CRISPR co-discoverer Jennifer Doudna was named a Nobel laureate in Chemistry today, sharing the honour with Emmanuelle Charpentier. We had the opportunity to speak to Doudna recently at our TechCrunch Disrupt 2020 event, and she shared her thoughts on CRISPR, and how it can be used to test and potentially treat COVID-19, as well as what it may do for our ability to address future pandemics and healthcare crises.
“It’s really interesting to think about the ability to program CRISPR to be detecting not only the current coronavirus, but also other viruses,” she explained in the interview in September. “We were already working on a strategy to co-detect influenza and coronavirus, as you know that it’s really important to be able to do that, but also to pivot very quickly to detect new viruses that are emerging. I don’t think any of us think that, you know, viral pandemics are going away — I think this current pandemic is a call to arms, and we have to make sure that scientifically, we’re ready for the next attack by a new virus.”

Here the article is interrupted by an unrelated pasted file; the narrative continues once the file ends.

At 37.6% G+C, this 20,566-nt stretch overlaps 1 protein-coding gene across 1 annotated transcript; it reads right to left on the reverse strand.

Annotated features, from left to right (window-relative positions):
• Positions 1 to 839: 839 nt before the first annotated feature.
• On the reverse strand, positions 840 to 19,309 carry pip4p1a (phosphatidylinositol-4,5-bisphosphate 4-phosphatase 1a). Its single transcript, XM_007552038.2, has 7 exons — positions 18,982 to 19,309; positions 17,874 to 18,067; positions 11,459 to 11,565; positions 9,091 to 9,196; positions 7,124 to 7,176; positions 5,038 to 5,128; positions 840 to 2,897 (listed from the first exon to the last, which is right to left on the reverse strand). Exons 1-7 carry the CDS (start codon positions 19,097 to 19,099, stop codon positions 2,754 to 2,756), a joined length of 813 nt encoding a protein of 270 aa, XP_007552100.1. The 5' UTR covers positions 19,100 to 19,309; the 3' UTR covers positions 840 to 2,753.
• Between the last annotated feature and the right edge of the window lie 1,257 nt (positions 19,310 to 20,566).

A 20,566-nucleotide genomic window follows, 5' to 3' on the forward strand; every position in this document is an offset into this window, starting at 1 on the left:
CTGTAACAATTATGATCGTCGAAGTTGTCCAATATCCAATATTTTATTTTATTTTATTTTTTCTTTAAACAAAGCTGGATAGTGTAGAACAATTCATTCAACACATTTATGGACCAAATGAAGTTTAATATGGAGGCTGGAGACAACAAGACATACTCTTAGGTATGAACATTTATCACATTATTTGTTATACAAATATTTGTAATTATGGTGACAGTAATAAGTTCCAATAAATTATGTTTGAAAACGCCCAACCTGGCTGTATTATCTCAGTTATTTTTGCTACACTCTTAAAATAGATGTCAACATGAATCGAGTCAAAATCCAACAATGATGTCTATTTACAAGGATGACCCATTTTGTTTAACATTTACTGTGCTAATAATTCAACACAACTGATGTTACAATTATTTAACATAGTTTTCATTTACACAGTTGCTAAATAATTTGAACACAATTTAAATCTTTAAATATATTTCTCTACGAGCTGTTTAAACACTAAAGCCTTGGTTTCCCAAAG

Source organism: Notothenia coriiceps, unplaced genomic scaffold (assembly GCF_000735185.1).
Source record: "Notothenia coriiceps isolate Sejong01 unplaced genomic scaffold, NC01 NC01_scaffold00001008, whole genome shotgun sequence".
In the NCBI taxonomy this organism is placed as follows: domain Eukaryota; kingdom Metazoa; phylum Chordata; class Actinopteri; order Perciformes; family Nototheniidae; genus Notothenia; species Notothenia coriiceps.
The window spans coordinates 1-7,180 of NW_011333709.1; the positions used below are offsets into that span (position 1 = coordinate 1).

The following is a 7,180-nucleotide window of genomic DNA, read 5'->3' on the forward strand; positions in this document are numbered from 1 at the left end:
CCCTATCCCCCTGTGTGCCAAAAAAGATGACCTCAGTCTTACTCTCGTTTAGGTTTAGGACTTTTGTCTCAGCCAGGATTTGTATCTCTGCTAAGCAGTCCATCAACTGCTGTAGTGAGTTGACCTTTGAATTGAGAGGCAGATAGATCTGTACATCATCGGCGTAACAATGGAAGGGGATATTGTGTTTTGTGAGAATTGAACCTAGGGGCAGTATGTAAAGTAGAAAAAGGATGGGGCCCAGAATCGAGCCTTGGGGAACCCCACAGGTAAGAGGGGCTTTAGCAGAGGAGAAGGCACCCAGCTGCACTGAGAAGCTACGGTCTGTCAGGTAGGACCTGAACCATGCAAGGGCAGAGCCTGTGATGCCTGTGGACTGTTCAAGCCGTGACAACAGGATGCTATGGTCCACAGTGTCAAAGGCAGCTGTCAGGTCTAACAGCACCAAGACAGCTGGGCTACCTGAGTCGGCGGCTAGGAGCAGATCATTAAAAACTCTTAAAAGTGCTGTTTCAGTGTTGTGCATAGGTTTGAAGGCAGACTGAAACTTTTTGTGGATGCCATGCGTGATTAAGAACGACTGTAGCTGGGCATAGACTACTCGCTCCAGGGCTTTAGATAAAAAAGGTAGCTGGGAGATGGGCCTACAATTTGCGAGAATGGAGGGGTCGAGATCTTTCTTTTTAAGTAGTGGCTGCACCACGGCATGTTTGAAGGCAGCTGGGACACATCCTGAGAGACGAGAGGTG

Much closer to hand, CRISPR has the potential to greatly expand testing capabilities in the near-term, and to do so in ways that could change the pace, frequency and nature of testing. That could translate to very different front-line care and pandemic management, across both healthcare facilities as well as any shared workspaces.
“I think from what I’ve seen that very likely before the end of the year, we’re going to see CRISPR diagnostic tests rolling out,” she said. “Whether they’re in laboratory settings — I think that may be the first format that we see — but also something that we’re working on right now at the Innovative Genomics Institute at Berkeley and UCSF and the Gladstone is a strategy for a point-of-care CRISPR tests, where we have a small device that we envision located in different floors of buildings and institutions and dormitories, where you could do very rapid surveillance-type testing of saliva or swab samples.”
Check out the full interview with Doudna above, which also ranges into the most recent advances in CRISPR science, and where it’s heading next for everything from therapeutics to crop modification.